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Section 5.2 Error Decomposition of the book Understanding Machine Learning: From Theory to Algorithms (2014) gives a description of the approximation error and estimation error in the context of empirical risk minimization (ERM) and, in particular, in the context of the bias-complexity tradeoff (which is strictly related to the bias-variance tradeoff). Error/...


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A hypothesis space/class is the set of functions that the learning algorithm considers when picking one function to minimize some risk/loss functional. The capacity of a hypothesis space is a number or bound that quantifies the size (or richness) of the hypothesis space, i.e. the number (and type) of functions that can be represented by the hypothesis space. ...


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Error Estimation is a subject with a long history. The test-set method is only one way to estimate generalization error. Others include resubstitution, cross-validation, bootstrap, posterior-probability estimators, and bolstered estimators. These and more are reviewed, for instance, in the book: Braga-Neto and Dougherty, "Error Estimation for Pattern ...


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Trying to explain the idea of VC to some of my colleagues I've discovered quite an intuitive way of laying out the basic idea. Without going through lots of math and notation as I've done in my other answer. Imagine a following game between two players $\alpha$ and $\beta$ : First, player $\alpha$ plots $d=4$ points on a piece of paper. She may place the ...


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Shattered set. First we need a concept of a shattered set. I'll work from a shattered set example in Wikipedia adjusting it to your notation. The statement that $\mathcal{H}$ shatters $C$ means that for every subset $A \subset C$ there is a set $B\in\mathcal{H}$ such that $B$ "separates" $A$ from $C \backslash A$. Writing this formally: $$\text{...


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Model/network design has multiple guidelines, a basic one is: The solving capacity of the network should be larger than the possibility space of the problem to be solved. Solving capacity (learning capacity) of a network (dense usually) can be calculated as the product of number of neurons in all layers, for example: Input shape: 10 values Network shape: [...


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The most obvious way more classes increase the network size it the output layer, but I don't believe there is a rule of thumb for the size of the entire network. As I understand it, there is no clear answer how big a network needs to be to achieve a certain performance with regard to the number of layers compared to the number of classes. This is a very ...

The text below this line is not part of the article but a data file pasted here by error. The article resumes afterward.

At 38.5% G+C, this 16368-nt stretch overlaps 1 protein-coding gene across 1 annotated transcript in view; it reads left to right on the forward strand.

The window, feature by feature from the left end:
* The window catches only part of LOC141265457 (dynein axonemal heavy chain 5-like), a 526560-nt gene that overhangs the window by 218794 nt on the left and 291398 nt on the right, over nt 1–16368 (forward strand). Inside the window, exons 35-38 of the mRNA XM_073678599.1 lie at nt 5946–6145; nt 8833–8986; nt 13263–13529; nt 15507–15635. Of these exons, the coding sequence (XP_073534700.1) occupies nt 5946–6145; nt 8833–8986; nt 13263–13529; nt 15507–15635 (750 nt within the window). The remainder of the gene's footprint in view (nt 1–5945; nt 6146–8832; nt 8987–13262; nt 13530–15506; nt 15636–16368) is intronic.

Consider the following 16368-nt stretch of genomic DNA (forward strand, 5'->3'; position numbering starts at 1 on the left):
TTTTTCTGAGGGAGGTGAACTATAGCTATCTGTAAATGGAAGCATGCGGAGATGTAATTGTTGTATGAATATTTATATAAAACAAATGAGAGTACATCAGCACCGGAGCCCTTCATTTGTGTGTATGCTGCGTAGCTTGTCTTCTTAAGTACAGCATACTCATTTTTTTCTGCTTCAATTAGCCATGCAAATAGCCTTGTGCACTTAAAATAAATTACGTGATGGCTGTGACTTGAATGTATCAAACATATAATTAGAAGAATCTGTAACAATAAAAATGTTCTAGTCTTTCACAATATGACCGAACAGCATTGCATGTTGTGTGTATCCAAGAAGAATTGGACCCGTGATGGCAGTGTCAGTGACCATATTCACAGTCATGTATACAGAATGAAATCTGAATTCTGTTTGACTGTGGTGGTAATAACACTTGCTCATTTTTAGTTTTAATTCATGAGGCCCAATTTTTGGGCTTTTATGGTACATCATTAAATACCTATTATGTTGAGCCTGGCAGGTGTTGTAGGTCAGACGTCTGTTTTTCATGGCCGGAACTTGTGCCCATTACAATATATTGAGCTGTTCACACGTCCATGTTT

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Some of the books that you mention are often used as reference books in introductory courses to machine learning or artificial intelligence. For example, if I remember correctly, in my introductory course to machine learning, the professor suggested the book Pattern Recognition And Machine Learning (2006) by Bishop, although we never used it during the ...


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Pattern Recognition And Machine Learning is a great theoretical book. I don't know anything better on standard ML. I read several pages from it myself and all my colleagues researchers suggest to look there if you are not sure about some concepts. The 2 problems with it are that it's huge and it doesn't cover almost all deep learning models known for today. ...


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Yes, you're interpreting the $\max$ there wrongly. In your second formula $$ \operatorname{Regret}_{T}(\mathcal{H})=\max _{h^{\star} \in \mathcal{H}} \operatorname{Regret}_{T}\left(h^{\star}\right) \label{1}\tag{1} $$ The sign $=$ means "is defined as", so maybe the following notation is less confusing $$ \operatorname{Regret}_{T}(\mathcal{H}) \...


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For standard NNs, their extrapolation behavior an important aspect for financial applications cannot be controlled due to complex functional forms typically involved. Neural Networks with Asymptotics Control discuss how they overcome this significant limitation and develop a new type of neural networks that incorporate large-value asymptotics, when known, ...


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